…for once, I am starting a review off with a rambling, overly-specific personal anecdote, and it is precisely on point. The Gift of What You Notice More takes its title from a Dar Williams song, and takes as its subject a failed relationship whose fractures stem in large part from its protagonist’s reluctance to speak up and have direct conversations about their needs and feelings. Rather than an interactive drama, though, this parser-like Twine game explores its emotional terrain through allegory and flashback. After an opening that sees the protagonist ready to leave their apartment, and husband, for good, you visit a strange café where you encounter a trio of poets and an ambiguous angel who arm you with the tools you need to delve into your memories, which you do by entering three photos of pivotal moments in your conjugal lives: the night when your husband proposed, the day you moved away from your hometown to support his career, and your last birthday, when the façade of happiness you showed to him and your friends became too much to bear. By solving inventory-based puzzles in each vignette, you achieve some tentative revelation about one of three key questions that are gnawing at you (where did it all start to go wrong, what do I really need, etc.), and then you can choose which one is most compelling to you when you revisit the poets and unlock the next phase of the game.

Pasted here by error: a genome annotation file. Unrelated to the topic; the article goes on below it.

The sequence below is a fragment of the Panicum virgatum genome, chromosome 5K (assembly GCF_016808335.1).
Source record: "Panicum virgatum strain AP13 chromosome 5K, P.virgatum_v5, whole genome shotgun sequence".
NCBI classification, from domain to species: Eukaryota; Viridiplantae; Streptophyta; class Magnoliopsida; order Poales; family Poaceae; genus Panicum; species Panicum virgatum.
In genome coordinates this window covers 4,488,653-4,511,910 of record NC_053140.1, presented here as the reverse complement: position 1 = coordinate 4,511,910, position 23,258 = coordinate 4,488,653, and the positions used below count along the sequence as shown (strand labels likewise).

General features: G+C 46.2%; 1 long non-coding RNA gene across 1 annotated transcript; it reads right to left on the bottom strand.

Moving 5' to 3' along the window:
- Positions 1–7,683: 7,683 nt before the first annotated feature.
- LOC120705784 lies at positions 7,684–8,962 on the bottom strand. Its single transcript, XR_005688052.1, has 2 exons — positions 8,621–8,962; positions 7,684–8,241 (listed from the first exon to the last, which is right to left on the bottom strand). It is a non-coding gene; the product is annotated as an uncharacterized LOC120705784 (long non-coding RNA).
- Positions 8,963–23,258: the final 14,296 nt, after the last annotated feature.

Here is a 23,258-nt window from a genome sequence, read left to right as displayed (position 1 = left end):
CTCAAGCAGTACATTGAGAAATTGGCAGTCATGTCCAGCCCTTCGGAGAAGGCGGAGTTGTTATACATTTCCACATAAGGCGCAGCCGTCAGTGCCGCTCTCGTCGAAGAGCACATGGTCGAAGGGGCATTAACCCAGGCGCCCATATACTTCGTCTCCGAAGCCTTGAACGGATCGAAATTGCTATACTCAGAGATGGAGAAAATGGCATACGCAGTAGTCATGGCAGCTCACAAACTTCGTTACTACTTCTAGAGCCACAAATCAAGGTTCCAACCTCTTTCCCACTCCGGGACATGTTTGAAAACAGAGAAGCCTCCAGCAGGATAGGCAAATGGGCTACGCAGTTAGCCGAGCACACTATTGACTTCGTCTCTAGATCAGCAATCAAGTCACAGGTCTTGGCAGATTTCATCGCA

I actually really like this structure; it combines things that parser-like IF is really good at (environmental storytelling, light puzzle-solving) with a strong thematic framework that links the gameplay to the overall narrative, while giving the player space to provide specific input about how they’re interpreting the story as they uncover it. And divorce has supported a million novels and movies, hard to go wrong there. The puzzles are solid too, all quite intuitive so they never slow you down, with an inventory system providing the tiniest bit of friction so lawnmowering isn’t that appealing.